for i in $(ls -1 /sys/devices/system/cpu/cpu*/cpufreq/scaling_governor); do
                echo ${gov} | sudo tee $i > /dev/null

Here is the view for the whole trace. Happy hacking!

dimanche 19 octobre 2014

LinuxCon 2014, Düsseldorf

Distributed Active Path from Kernel Trace

I presented recent work about the recovery of active path of a distributed program, only using a kernel trace. The result is a time-view of the execution across computers. One of the most interesting result is the Django Poll three-tiers app, including an Apache web server and a PostgreSQL database. Client is simulated by scripting with Mechanize. The screen shot shows the execution for the POST, where a large sync is visible near the end of the sequence, necessary for the update SQL statement. 

Declarative views from user-space trace with Trace Compas

Geneviève Bastien presented how to use LTTng-UST and Trace Compas to create a time view of the state of an MPI computation. The MPI program simulates unbalanced computation, where the green represent work, and red is wait at the barrier. Multiple cycles are shown, and all the views are synchronized, which is handy to analyse the application at multiple level at once. In the following figure, we see below that the wait at the barrier (in red) is actually implemented using a busy loop calling non-blocking poll() system call, shown on top. We observed this behavior with the OpenMPI library, and we think it is intended to reduce the latency at the expense of power and resource efficiency.

Below: MPI imbalance application state (green: compute, red: wait). Above: corresponding kernel trace, including a zoom on the busy wait.

Preemption analysis across host and virtual machines

Execution in virtual machines is subject to higher level of variation in response time. Geneviève Bastien presented the virtual machine analysis, that shows the preemption crossing virtual machines boundaries, the research result of former student Mohamad Gebai. A process in the VM may appear to run while it is not, because the process representing its virtual CPU on the host is be preempted. The host and the VMs are traced at the same time, and traces are synchronized. The global view of the resources allows to pinpoint preemption cause given a task, whenever the other task is local, on the host or inside another virtual machine. The following figure shows qemu processes on the host and traces from within the host. We clearly see a gettimeofday() that is much longer that one would expect (13ms instead of ~200ns), and the reason is that there is another process, in another VM, that was running for that time, and the preemption cause is shown below.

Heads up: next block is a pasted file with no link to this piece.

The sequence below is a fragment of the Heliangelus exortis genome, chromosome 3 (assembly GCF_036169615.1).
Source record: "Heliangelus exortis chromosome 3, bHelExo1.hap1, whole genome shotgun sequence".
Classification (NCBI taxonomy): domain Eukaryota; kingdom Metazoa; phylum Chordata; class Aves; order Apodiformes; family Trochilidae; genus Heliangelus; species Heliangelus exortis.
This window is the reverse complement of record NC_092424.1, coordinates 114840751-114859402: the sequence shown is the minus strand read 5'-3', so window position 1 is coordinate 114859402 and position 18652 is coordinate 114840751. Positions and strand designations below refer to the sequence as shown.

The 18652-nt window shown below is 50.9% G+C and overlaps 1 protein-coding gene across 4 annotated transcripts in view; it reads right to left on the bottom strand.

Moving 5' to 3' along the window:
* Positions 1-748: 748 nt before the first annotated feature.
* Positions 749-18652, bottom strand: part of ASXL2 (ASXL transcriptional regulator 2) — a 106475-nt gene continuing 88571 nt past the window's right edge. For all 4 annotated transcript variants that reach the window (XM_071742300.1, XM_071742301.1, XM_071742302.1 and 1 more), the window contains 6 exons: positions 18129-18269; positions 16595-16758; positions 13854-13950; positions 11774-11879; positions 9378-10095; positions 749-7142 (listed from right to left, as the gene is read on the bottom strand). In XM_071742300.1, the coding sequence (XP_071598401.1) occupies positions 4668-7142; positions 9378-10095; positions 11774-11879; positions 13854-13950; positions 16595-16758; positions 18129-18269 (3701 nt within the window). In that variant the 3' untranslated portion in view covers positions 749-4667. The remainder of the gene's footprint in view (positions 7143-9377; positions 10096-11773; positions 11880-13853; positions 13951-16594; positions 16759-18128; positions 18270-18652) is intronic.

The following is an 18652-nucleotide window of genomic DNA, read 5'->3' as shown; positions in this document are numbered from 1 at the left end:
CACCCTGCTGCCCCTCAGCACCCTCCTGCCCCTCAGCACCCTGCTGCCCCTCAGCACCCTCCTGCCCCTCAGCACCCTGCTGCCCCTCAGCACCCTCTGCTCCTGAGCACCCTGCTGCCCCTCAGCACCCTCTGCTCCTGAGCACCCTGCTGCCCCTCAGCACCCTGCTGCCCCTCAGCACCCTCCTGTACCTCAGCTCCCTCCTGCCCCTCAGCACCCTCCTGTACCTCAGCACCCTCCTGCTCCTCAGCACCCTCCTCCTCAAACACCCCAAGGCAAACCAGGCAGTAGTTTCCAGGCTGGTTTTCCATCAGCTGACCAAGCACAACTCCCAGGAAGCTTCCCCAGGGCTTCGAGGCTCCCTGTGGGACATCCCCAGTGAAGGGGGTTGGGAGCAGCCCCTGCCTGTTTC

Total view of the system, crossing virtual machine boundaries.


Sten Rosted from RedHat presented the inner working of ftrace. It is a framework to hook into each function in the kernel. The kernel is compiled with gcc -pg option, that adds a call to mcount() at the beginning of each function, but this call is replaced by nops. The space left in each function header is patched at runtime to jump to the instrumentation. This framework is used by kprobe, but the ftrace backend can be used directly instead.


Ben Maurer from Facebook presented efficiency and scalability issues they face in their environment. Performance in accepting connections is critical. He mentioned that getting the next available file descriptor is a linear search that hurts the performance. He also shows a method to decrease the number of scheduling switch of workers by replacing pthread condition wait, and improving load distribution among threads. I liked his quantitative approach, always evaluating both kernel and user-space solutions to the same problem.

Cycle accurate profiling using CoreSight hardware trace

Pawel Moll from ARM presented the CoreSight instruction tracing capabilities. The processor records branch taken and the number of cycles taken by each instructions. He demonstrated a prototype of cycle accurate (i.e. exact cycle count) profiler. The trace decoding is somewhat cumbersome, because the code memory must be reconstructed offline to resolve address symbols, and the complete toolchain requires proper integration, but still an impressive demonstration.

Thanks to NVIDIA!

I also got a JETSON TK1 big.LITTLE board from NVIDIA. I will be able to test heterogenous traces experiments (x86, arm), a very common case for mobile and cloud computing. I will also be able to test the CoreSight tracing. Thanks NVIDIA!

mercredi 8 octobre 2014

Ubuntu login analysis

I'm tracing a lot these days, and in the viewer, I need to scroll a lot to get to the interesting stuff in the control flow view. Today, I checked all these processes for fun. In fact, it's related to landscape triggered on Ubuntu login. To display the message about system usage and updates (which I think is great), landcape calls numerous sub-programs, for a total of about 250ms on my system. It's something one should keep in mind if SSH commands are repeated in a tight loop: the maximum rate is about 4 commands per seconds. Hopefully, Fabric reuses SSH connection! ;-)